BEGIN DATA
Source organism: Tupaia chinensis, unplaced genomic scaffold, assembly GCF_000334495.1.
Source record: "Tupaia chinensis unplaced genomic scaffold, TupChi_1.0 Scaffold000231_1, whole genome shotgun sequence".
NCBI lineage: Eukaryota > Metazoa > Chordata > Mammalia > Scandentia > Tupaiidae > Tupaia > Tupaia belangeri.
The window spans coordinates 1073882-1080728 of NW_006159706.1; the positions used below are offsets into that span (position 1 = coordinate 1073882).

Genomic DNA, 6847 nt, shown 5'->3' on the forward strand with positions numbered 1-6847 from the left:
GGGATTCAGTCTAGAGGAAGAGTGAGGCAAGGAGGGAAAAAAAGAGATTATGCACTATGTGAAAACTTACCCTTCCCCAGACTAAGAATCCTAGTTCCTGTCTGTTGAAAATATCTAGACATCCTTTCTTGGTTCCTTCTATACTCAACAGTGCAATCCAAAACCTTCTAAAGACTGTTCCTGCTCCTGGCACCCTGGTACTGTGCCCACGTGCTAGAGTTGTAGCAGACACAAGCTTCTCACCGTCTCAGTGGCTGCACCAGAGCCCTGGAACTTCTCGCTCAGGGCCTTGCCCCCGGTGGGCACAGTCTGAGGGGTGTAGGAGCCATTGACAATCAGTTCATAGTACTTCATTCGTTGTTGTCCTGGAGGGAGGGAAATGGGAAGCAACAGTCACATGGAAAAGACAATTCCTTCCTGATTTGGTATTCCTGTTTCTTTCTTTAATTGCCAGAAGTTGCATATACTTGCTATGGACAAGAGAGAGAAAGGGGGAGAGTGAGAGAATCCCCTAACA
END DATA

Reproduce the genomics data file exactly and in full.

Source organism: Tupaia chinensis, unplaced genomic scaffold, assembly GCF_000334495.1.
Source record: "Tupaia chinensis unplaced genomic scaffold, TupChi_1.0 Scaffold000231_1, whole genome shotgun sequence".
NCBI lineage: Eukaryota > Metazoa > Chordata > Mammalia > Scandentia > Tupaiidae > Tupaia > Tupaia belangeri.
The window spans coordinates 1073882-1080728 of NW_006159706.1; the positions used below are offsets into that span (position 1 = coordinate 1073882).

Genomic DNA, 6847 nt, shown 5'->3' on the forward strand with positions numbered 1-6847 from the left:
GGGATTCAGTCTAGAGGAAGAGTGAGGCAAGGAGGGAAAAAAAGAGATTATGCACTATGTGAAAACTTACCCTTCCCCAGACTAAGAATCCTAGTTCCTGTCTGTTGAAAATATCTAGACATCCTTTCTTGGTTCCTTCTATACTCAACAGTGCAATCCAAAACCTTCTAAAGACTGTTCCTGCTCCTGGCACCCTGGTACTGTGCCCACGTGCTAGAGTTGTAGCAGACACAAGCTTCTCACCGTCTCAGTGGCTGCACCAGAGCCCTGGAACTTCTCGCTCAGGGCCTTGCCCCCGGTGGGCACAGTCTGAGGGGTGTAGGAGCCATTGACAATCAGTTCATAGTACTTCATTCGTTGTTGTCCTGGAGGGAGGGAAATGGGAAGCAACAGTCACATGGAAAAGACAATTCCTTCCTGATTTGGTATTCCTGTTTCTTTCTTTAATTGCCAGAAGTTGCATATACTTGCTATGGACAAGAGAGAGAAAGGGGGAGAGTGAGAGAATCCCCTAACA